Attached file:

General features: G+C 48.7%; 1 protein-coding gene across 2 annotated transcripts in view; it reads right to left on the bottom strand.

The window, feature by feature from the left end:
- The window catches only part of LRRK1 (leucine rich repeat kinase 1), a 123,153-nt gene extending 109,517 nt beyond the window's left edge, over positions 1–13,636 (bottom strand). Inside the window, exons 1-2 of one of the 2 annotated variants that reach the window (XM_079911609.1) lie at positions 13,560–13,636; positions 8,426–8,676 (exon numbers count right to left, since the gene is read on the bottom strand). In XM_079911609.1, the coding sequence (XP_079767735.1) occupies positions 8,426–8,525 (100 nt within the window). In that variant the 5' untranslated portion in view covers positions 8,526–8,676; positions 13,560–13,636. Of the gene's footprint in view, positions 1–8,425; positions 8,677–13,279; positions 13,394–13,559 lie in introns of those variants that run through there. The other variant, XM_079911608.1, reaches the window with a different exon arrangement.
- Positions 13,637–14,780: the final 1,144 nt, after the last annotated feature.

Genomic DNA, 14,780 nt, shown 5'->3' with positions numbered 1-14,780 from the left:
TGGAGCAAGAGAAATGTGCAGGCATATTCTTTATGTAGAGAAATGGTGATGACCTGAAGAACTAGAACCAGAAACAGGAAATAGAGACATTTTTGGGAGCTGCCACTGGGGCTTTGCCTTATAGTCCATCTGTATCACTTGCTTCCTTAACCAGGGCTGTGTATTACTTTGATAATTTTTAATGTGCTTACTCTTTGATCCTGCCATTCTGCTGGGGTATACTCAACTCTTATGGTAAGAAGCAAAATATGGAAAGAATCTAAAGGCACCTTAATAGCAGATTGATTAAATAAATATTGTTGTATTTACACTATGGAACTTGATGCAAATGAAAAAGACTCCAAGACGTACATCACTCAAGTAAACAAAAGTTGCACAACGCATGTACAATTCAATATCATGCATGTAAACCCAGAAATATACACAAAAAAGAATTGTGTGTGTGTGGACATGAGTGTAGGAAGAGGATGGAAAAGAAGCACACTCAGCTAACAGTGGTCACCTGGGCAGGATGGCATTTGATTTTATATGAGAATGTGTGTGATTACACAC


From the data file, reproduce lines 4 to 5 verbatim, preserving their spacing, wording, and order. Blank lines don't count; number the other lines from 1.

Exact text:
- Positions 13,637–14,780: the final 1,144 nt, after the last annotated feature.

Genomic DNA, 14,780 nt, shown 5'->3' with positions numbered 1-14,780 from the left: